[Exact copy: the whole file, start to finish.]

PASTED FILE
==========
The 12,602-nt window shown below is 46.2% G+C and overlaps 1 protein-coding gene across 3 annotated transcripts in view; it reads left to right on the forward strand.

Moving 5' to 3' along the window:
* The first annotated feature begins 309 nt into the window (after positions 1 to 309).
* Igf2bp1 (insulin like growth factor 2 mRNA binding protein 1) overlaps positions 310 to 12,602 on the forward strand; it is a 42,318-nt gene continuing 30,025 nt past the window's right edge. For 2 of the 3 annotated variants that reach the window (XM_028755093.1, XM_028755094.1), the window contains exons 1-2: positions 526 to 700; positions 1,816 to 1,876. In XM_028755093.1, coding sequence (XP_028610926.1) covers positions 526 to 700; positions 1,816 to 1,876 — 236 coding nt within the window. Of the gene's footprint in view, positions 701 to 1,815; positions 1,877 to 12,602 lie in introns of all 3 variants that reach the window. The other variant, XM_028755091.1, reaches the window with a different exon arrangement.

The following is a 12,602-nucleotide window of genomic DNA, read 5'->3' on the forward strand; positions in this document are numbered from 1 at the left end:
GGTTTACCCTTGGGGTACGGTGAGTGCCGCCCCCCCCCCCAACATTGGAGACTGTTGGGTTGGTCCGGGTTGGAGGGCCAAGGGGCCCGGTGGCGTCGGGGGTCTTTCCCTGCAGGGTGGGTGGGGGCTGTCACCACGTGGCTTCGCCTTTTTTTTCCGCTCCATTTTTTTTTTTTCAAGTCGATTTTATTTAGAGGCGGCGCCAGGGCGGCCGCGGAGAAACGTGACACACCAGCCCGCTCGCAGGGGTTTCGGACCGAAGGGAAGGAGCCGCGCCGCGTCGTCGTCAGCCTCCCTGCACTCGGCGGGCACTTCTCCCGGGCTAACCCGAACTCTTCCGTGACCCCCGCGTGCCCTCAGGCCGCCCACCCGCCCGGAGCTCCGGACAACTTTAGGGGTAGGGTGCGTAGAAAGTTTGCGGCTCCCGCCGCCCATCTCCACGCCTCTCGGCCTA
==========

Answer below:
The 12,602-nt window shown below is 46.2% G+C and overlaps 1 protein-coding gene across 3 annotated transcripts in view; it reads left to right on the forward strand.

Moving 5' to 3' along the window:
* The first annotated feature begins 309 nt into the window (after positions 1 to 309).
* Igf2bp1 (insulin like growth factor 2 mRNA binding protein 1) overlaps positions 310 to 12,602 on the forward strand; it is a 42,318-nt gene continuing 30,025 nt past the window's right edge. For 2 of the 3 annotated variants that reach the window (XM_028755093.1, XM_028755094.1), the window contains exons 1-2: positions 526 to 700; positions 1,816 to 1,876. In XM_028755093.1, coding sequence (XP_028610926.1) covers positions 526 to 700; positions 1,816 to 1,876 — 236 coding nt within the window. Of the gene's footprint in view, positions 701 to 1,815; positions 1,877 to 12,602 lie in introns of all 3 variants that reach the window. The other variant, XM_028755091.1, reaches the window with a different exon arrangement.

The following is a 12,602-nucleotide window of genomic DNA, read 5'->3' on the forward strand; positions in this document are numbered from 1 at the left end:
GGTTTACCCTTGGGGTACGGTGAGTGCCGCCCCCCCCCCCAACATTGGAGACTGTTGGGTTGGTCCGGGTTGGAGGGCCAAGGGGCCCGGTGGCGTCGGGGGTCTTTCCCTGCAGGGTGGGTGGGGGCTGTCACCACGTGGCTTCGCCTTTTTTTTCCGCTCCATTTTTTTTTTTTCAAGTCGATTTTATTTAGAGGCGGCGCCAGGGCGGCCGCGGAGAAACGTGACACACCAGCCCGCTCGCAGGGGTTTCGGACCGAAGGGAAGGAGCCGCGCCGCGTCGTCGTCAGCCTCCCTGCACTCGGCGGGCACTTCTCCCGGGCTAACCCGAACTCTTCCGTGACCCCCGCGTGCCCTCAGGCCGCCCACCCGCCCGGAGCTCCGGACAACTTTAGGGGTAGGGTGCGTAGAAAGTTTGCGGCTCCCGCCGCCCATCTCCACGCCTCTCGGCCTA